From the list on stories for and about children of incarcerated parents.
Who am I?
There are 2.2 million people behind bars in the United States—more than any other country in the world —in greatly disproportionate demographic numbers. There are mandatory drug sentencing laws that put fathers and mothers, sometimes both, away for many years regardless of their actual direct involvement in a crime. I wrote this book because no matter how one feels about these laws, or these crimes, if 2.2 million adults are incarcerated, there are at least as many children without mothers or fathers. Having lost my mother to suicide there are many connections, stigma, shame, and the hardship of reconciling a mother’s love in spite of the events that took her away from me.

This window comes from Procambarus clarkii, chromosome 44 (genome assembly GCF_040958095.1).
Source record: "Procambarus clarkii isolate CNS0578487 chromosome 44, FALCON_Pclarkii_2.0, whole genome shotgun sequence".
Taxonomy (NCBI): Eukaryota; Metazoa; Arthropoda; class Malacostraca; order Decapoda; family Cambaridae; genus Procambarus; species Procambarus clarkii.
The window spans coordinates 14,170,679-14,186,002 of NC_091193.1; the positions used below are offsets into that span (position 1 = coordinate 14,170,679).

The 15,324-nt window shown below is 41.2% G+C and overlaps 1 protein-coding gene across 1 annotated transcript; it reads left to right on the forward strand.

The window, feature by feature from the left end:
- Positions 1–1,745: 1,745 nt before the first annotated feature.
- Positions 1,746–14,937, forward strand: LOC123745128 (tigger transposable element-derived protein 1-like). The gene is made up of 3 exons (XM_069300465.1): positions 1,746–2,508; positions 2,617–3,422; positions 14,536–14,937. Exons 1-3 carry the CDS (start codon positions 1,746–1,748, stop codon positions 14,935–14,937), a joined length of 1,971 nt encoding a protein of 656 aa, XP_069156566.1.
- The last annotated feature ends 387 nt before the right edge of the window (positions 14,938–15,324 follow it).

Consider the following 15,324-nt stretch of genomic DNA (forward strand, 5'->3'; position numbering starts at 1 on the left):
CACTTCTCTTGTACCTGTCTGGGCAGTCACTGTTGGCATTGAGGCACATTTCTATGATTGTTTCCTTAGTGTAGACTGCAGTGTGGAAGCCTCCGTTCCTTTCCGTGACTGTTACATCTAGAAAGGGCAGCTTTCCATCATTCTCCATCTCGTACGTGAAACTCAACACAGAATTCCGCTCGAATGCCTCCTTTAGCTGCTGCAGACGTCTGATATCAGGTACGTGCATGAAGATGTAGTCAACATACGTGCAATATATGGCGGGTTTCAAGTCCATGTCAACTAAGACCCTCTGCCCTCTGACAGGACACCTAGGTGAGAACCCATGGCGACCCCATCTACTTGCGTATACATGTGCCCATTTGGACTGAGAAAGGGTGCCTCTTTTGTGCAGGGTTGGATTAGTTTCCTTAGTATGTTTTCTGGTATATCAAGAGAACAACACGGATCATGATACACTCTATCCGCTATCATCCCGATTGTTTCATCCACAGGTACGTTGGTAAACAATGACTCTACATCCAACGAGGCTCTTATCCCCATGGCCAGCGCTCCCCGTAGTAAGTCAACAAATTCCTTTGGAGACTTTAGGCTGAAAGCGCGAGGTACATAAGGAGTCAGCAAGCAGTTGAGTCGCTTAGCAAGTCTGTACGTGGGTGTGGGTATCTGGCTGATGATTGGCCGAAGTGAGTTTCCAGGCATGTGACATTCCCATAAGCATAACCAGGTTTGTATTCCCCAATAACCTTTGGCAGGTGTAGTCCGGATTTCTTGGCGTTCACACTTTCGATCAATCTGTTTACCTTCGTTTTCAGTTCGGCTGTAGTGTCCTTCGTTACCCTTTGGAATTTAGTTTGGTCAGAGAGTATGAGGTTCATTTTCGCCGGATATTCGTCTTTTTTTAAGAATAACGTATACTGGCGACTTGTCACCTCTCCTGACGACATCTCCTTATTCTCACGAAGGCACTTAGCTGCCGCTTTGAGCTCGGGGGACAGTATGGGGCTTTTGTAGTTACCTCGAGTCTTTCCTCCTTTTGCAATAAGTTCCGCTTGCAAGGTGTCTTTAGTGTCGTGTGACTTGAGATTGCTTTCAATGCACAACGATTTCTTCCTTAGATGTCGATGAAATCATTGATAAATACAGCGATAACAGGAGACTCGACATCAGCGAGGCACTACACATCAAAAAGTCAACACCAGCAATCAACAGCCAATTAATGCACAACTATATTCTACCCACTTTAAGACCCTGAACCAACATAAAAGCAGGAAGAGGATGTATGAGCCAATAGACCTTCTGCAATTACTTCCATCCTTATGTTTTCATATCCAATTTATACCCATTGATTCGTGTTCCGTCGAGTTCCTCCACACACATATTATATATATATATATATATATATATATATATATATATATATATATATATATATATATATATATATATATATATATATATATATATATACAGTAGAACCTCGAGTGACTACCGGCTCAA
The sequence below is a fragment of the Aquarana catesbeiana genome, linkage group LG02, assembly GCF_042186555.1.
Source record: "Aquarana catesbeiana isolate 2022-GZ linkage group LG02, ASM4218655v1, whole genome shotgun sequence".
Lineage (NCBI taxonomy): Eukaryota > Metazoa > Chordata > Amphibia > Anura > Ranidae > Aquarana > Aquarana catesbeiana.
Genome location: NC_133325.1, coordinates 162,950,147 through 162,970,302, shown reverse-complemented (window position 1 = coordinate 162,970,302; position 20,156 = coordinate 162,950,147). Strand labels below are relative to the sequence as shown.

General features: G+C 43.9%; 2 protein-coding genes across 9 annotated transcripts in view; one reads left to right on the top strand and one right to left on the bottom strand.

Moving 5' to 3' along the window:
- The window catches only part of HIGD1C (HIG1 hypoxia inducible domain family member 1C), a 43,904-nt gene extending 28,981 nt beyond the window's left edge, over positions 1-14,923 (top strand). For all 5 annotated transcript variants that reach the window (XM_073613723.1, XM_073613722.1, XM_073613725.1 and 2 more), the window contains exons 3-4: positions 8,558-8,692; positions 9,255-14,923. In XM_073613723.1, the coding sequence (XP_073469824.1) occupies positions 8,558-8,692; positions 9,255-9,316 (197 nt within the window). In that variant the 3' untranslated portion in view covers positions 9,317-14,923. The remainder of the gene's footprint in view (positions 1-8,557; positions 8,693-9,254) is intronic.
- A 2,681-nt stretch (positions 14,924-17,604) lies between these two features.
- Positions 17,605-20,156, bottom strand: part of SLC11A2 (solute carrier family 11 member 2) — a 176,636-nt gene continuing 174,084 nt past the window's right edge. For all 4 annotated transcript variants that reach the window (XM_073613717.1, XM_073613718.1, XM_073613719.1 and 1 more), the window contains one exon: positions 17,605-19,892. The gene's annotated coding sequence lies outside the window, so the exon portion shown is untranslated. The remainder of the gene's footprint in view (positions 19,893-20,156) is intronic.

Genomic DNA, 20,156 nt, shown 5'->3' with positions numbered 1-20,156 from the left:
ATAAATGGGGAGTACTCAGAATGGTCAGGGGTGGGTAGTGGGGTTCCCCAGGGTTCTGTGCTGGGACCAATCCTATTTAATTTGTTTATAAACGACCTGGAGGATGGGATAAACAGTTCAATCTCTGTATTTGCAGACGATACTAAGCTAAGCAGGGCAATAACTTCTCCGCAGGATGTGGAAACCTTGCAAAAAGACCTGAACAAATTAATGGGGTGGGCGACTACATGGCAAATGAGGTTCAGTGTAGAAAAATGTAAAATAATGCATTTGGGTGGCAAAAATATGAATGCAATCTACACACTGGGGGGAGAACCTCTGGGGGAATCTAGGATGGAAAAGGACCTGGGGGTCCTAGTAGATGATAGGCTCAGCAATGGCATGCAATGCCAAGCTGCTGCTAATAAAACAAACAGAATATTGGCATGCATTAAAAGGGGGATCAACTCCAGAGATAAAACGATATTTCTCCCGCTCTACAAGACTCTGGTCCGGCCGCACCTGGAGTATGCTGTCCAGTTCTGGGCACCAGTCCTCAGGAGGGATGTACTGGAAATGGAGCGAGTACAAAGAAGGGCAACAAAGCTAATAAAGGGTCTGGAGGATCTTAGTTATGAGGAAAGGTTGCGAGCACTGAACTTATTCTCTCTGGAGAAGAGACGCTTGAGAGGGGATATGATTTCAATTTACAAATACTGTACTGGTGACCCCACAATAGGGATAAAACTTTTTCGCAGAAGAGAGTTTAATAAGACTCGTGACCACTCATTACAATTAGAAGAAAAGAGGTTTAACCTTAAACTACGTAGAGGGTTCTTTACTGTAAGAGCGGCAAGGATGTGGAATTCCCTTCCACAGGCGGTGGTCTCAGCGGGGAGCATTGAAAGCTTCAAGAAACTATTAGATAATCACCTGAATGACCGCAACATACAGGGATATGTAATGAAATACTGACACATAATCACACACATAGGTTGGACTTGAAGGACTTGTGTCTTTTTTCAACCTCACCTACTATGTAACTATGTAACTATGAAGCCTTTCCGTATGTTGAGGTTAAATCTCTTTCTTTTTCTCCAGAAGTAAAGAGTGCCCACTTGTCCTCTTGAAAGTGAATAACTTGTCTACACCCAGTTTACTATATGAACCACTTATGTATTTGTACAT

Nora's book list on stories for and about children of incarcerated parents
Discover why each book is one of Nora's favorite books.
Why did Nora love this book?
On the other end of the spectrum is a light and funny, extremely well-written, and poignant middle grade novel about a boy growing up with his mother inside prison walls. (Full disclosure, I cried at the end of the book.)
While it’s not realism, it brings attention to its readers, that the law is not perfect, and often the wrong people are in prison. The happy ending helps make this realization palpable for young readers, who nonetheless will get the message about criminal justice and being quick to judge.